PHILADELPHIA - The MANNA food truck squeezed down tight and tiny Watkins Street in South Philadelphia Monday, where rowhouse neighbors share walls and worries about the coronavirus.
Usually, a volunteer for the agency, which provides meals for 1,400 home-bound individuals with life-threatening illnesses in the region, will drive the squat white truck that keeps the frail alive.
But around 70% of MANNA's yearly force of 9,500 volunteers - many of whom participate through their companies - have stopped showing up lately because of fear of coronavirus. So, Monday's driver was Rob Saxon, director of external affairs for MANNA, whose motto is, "Food is medicine."
"I'm doing it today," Saxon said. "All hands on deck," his boss had told him.
For agencies that deliver food and meals to the home-bound sick and elderly, the coronavirus has necessitated a widely choreographed scramble - substituting drivers, rearranging meals, changing the way food gets into needy hands.
No one has yet cut off supplies. But the process is growing tricky.
Members of MANNA's permanent staff of 42, headquartered at 20th and Callowhill Streets, all are pulling extra duty, according to CEO Sue Daugherty, a registered dietitian.
She said she was not aware of any client who's been diagnosed with the coronavirus. Daugherty added, "We have no plans on disrupting normal delivery. These are scary times for a lot of us, and terrifying for our clients, 95% of whom fall well below the poverty level and are unable to get to a grocery store.?
Typically, MANNA makes a week's worth of meals (21) for a client and delivers them frozen in a single day. Monday wasn't meals day. Rather, the agency was dropping off emergency boxes of shelf-stable food to augment the meals during the crisis.
Michael Olsen, the client who lives on Watkins Street, was grateful for the delivery. He's hard of hearing, legally blind, HIV-positive, and recovering from a car accident that left him with serious injuries.
"This is the most I've stood up in a long time," Olsen, 38, said as he received his box in the morning cold while neighbors' St. Patrick's Day decorations fluttered green and festive in the late-winter wind.
He said he wasn't worried about contact with Saxon, who was wearing gloves. "With this virus, you must stay still and be chill," added Olsen, on disability from a help-desk computer support job at the University of Pennsylvania. "But," he allowed, "it is scary, and nobody really knows what it is yet."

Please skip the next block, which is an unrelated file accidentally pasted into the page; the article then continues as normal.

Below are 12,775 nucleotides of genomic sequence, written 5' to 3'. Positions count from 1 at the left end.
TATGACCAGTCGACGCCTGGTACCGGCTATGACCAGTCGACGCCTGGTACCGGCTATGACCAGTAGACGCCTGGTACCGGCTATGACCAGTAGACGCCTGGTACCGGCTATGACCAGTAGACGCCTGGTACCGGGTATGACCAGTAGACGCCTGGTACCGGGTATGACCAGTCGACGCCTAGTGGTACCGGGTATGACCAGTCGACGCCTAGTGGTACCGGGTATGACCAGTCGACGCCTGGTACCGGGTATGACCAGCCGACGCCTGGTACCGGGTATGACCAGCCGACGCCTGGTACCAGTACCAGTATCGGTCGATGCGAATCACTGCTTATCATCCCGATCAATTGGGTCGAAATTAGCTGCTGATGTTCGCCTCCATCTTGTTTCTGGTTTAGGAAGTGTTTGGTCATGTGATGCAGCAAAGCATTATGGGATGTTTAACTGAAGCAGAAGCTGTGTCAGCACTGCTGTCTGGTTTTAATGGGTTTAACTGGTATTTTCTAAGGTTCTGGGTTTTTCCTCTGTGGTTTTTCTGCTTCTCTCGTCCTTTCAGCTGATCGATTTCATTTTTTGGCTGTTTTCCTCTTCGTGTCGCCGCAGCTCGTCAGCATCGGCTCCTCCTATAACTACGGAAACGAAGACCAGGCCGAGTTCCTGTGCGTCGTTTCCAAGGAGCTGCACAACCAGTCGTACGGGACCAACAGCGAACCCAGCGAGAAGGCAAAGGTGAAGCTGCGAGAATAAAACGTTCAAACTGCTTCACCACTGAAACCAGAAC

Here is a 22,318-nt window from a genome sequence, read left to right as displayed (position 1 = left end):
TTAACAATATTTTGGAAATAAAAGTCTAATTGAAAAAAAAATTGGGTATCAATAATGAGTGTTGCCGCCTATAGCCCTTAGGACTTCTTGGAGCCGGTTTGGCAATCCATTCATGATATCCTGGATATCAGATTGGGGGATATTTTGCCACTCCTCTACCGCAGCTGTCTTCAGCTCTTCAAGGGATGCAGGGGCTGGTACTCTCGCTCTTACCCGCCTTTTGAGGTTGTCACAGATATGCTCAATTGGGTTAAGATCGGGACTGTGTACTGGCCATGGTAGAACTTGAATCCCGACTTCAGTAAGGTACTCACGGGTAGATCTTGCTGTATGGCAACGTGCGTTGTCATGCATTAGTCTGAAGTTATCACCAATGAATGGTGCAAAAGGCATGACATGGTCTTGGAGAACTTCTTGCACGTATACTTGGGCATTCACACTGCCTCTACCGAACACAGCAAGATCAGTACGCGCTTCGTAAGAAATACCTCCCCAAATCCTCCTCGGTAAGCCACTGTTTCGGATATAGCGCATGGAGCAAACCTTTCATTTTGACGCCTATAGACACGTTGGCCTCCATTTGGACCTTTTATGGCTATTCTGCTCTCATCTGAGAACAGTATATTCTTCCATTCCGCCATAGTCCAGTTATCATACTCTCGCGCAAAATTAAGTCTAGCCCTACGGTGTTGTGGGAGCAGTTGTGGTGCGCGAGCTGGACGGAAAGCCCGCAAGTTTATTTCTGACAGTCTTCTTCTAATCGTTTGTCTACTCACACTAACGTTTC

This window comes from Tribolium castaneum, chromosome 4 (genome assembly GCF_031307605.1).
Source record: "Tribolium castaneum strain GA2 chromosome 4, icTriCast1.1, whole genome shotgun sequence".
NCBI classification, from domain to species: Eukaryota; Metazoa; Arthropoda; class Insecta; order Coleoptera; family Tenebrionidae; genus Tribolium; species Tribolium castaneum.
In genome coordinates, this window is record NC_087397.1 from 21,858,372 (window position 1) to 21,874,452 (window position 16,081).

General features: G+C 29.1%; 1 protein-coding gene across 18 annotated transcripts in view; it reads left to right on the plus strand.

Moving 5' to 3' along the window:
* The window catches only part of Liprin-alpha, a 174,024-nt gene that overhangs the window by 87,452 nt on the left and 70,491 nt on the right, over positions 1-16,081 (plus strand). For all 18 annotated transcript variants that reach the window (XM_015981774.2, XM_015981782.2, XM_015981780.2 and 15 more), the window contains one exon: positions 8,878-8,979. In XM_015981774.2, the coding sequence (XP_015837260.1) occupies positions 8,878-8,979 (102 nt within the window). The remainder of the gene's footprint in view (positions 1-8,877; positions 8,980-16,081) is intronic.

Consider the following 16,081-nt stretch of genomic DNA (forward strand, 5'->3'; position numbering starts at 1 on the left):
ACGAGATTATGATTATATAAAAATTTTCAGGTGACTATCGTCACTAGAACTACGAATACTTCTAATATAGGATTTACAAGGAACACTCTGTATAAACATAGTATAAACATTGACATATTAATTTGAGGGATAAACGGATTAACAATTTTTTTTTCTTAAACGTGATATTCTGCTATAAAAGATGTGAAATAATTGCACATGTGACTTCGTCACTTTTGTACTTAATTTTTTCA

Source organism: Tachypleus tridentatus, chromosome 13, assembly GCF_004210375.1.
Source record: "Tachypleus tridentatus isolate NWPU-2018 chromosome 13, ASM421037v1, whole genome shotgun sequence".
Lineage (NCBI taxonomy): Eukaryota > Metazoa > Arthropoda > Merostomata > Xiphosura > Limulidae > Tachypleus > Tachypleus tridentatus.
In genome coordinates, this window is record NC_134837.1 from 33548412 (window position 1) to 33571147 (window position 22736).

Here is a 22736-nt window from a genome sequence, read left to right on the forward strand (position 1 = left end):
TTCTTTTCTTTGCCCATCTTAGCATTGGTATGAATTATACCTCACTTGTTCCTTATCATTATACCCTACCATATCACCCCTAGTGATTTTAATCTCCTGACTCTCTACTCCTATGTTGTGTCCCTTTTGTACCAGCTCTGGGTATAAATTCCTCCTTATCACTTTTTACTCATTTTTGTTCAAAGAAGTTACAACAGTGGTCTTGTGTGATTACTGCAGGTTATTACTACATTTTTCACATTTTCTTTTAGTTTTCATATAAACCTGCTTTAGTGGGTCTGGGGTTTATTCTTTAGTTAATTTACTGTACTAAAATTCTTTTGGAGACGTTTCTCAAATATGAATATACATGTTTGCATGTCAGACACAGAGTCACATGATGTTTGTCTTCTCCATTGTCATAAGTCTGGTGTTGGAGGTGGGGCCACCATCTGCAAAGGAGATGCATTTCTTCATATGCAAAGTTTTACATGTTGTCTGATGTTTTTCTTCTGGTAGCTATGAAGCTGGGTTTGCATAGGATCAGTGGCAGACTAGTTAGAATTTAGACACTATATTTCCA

A dearth of driver volunteers is also facing the Montgomery County Senior Adult Activities Center (known as Montco SACC), which runs Meals on Wheels operations out of Nicetown, Ambler, and Glenside.
Meals on Wheels is a food-delivery service to home-bound senior citizens regardless of income. Begun in Philadelphia in 1954, Meals on Wheels is a network of 5,000 senior nutrition programs across the country serving 2.4 million clients annually with the help of two million volunteers. Along with the food, Meals on Wheels drivers also conduct a wellness check on their charges.
"Our volunteer drivers tend to be older themselves," and thus in a higher risk group for coronavirus, said Melissa Buckminster, the agency's director of marketing. "They have a warranted anxiety. But we are completely dependent on them for delivery."
As with MANNA, the Montco SACC folks are turning to staff to drive their food trucks.
Flora Jacqueline Angelucci, 87, of Lower Providence Township, depends on those drivers.
"If it weren't for Meals on Wheels, I'd be in a warehouse for old people," said Angelucci, a widow who lives alone in a stone house that she and her husband built with family members in 1961. "This house is my place of tranquillity and safety."
While the virus is worrisome, she said, "I've lived through quarantines before: measles, whooping cough, strep throat, scarlet fever. In the old days, you were isolated for those."
Keeping people from congregating is very much on people's minds at the Jewish Federation of Greater Philadelphia, which runs five food pantries in the Northeast, on the Main Line, and in other locations.
Normally, clients are permitted to walk into pantries and choose items. "But last week we eliminated client choice and are doing prepackaged food bags," said Brian Gralnick, director of social responsibility. "This is for client safety, as well as for minimizing interaction with our front-line staff."
Along with problems of food delivery, coronavirus is creating indirect but not inconsequential difficulties for agencies.
For example, both MANNA and Meals on Wheels are dependent on fundraising, and the coronavirus has stymied them, forcing cancellations of events meant to make money for them.
Pennsylvania Ballet was scheduled to perform at a fundraiser for MANNA on March 28 that's been called off, "our first cancellation in 28 years," Daugherty said.
Virus-prompted troubles seem to cascade one after the other, and these can be hard times, Angelucci said. "But I'm not a person who's easily intimidated. I've gone through World War II and the Vietnam War.
"I hope all of us come through this with flying colors."
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